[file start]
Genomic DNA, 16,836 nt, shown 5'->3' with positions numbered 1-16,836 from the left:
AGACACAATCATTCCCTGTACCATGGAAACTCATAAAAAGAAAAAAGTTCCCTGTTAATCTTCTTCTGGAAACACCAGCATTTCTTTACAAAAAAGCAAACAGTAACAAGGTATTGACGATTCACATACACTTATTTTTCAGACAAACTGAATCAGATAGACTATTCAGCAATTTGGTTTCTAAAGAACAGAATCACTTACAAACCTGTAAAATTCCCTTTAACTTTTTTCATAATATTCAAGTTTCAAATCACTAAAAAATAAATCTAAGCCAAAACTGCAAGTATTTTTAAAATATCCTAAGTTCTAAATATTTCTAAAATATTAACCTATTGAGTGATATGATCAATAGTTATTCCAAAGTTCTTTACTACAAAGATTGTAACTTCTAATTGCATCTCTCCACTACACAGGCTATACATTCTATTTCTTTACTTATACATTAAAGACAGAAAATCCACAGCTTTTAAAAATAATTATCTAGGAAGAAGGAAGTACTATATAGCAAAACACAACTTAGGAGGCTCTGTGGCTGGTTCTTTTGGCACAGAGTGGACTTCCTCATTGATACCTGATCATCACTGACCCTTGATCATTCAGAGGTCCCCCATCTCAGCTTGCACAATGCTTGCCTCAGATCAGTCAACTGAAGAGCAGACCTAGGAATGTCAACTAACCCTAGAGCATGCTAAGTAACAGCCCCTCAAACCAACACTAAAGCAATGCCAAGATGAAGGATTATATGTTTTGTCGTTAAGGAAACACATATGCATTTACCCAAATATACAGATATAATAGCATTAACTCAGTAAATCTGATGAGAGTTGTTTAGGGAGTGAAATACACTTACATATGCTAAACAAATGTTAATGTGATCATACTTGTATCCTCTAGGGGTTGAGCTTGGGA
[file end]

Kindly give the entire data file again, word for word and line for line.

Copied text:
Genomic DNA, 16,836 nt, shown 5'->3' with positions numbered 1-16,836 from the left:
AGACACAATCATTCCCTGTACCATGGAAACTCATAAAAAGAAAAAAGTTCCCTGTTAATCTTCTTCTGGAAACACCAGCATTTCTTTACAAAAAAGCAAACAGTAACAAGGTATTGACGATTCACATACACTTATTTTTCAGACAAACTGAATCAGATAGACTATTCAGCAATTTGGTTTCTAAAGAACAGAATCACTTACAAACCTGTAAAATTCCCTTTAACTTTTTTCATAATATTCAAGTTTCAAATCACTAAAAAATAAATCTAAGCCAAAACTGCAAGTATTTTTAAAATATCCTAAGTTCTAAATATTTCTAAAATATTAACCTATTGAGTGATATGATCAATAGTTATTCCAAAGTTCTTTACTACAAAGATTGTAACTTCTAATTGCATCTCTCCACTACACAGGCTATACATTCTATTTCTTTACTTATACATTAAAGACAGAAAATCCACAGCTTTTAAAAATAATTATCTAGGAAGAAGGAAGTACTATATAGCAAAACACAACTTAGGAGGCTCTGTGGCTGGTTCTTTTGGCACAGAGTGGACTTCCTCATTGATACCTGATCATCACTGACCCTTGATCATTCAGAGGTCCCCCATCTCAGCTTGCACAATGCTTGCCTCAGATCAGTCAACTGAAGAGCAGACCTAGGAATGTCAACTAACCCTAGAGCATGCTAAGTAACAGCCCCTCAAACCAACACTAAAGCAATGCCAAGATGAAGGATTATATGTTTTGTCGTTAAGGAAACACATATGCATTTACCCAAATATACAGATATAATAGCATTAACTCAGTAAATCTGATGAGAGTTGTTTAGGGAGTGAAATACACTTACATATGCTAAACAAATGTTAATGTGATCATACTTGTATCCTCTAGGGGTTGAGCTTGGGA